Multi Organization Records Sharing in Cloud Computing Using Attribute Based Encryption | Open Access Journals

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Multi Organization Records Sharing in Cloud Computing Using Attribute Based Encryption

ME, Department of CSE, SSM College of Engineering, Komarapalayam, Tamil Nadu, India
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Cloud computing has emerged as one of the most influential paradigms in the IT industry in recent years. Since this new computing technology requires users to entrust their valuable data to cloud providers, there have been increasing security and privacy concerns on outsourced data. Several schemes are used to control access from untrusted users or servers to protect single users or combinations of multi users called organization resources. But, in internal organization for all user levels have same and single access control method maintained by cloud providers and didn’t have data confidentiality between user levels (fine grained access problem). This method used to access only the single dataset or local dataset from the cloud computer. In proposed, to achieve fine-grained and scalable data access control, using attribute-based encryption (ABE) techniques to encrypt each file and greatly reduces the key management complexity for owners and users. Also, focus on the multiple data owner scenario for data sharing between multi organizations using the advanced encryption standard (AES) algorithm and enables the global dataset sharing. Using global Resource Description Framework (RDF) analyze its performance, security and computational complexity.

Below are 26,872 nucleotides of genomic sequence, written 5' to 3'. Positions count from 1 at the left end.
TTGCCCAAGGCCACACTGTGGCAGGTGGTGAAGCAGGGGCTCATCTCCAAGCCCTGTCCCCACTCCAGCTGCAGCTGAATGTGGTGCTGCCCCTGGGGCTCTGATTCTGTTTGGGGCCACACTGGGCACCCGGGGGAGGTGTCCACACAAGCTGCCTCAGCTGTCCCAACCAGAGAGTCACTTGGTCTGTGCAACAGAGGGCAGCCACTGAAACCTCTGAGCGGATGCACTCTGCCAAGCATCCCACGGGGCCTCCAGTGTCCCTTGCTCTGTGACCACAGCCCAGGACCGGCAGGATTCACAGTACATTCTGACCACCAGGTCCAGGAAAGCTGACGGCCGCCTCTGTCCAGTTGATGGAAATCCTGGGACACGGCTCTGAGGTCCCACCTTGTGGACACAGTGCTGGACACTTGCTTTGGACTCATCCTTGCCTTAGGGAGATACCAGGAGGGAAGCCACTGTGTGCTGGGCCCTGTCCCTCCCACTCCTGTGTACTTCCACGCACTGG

Personal health records, data privacy, fine-grained access control, ABE, OPEX.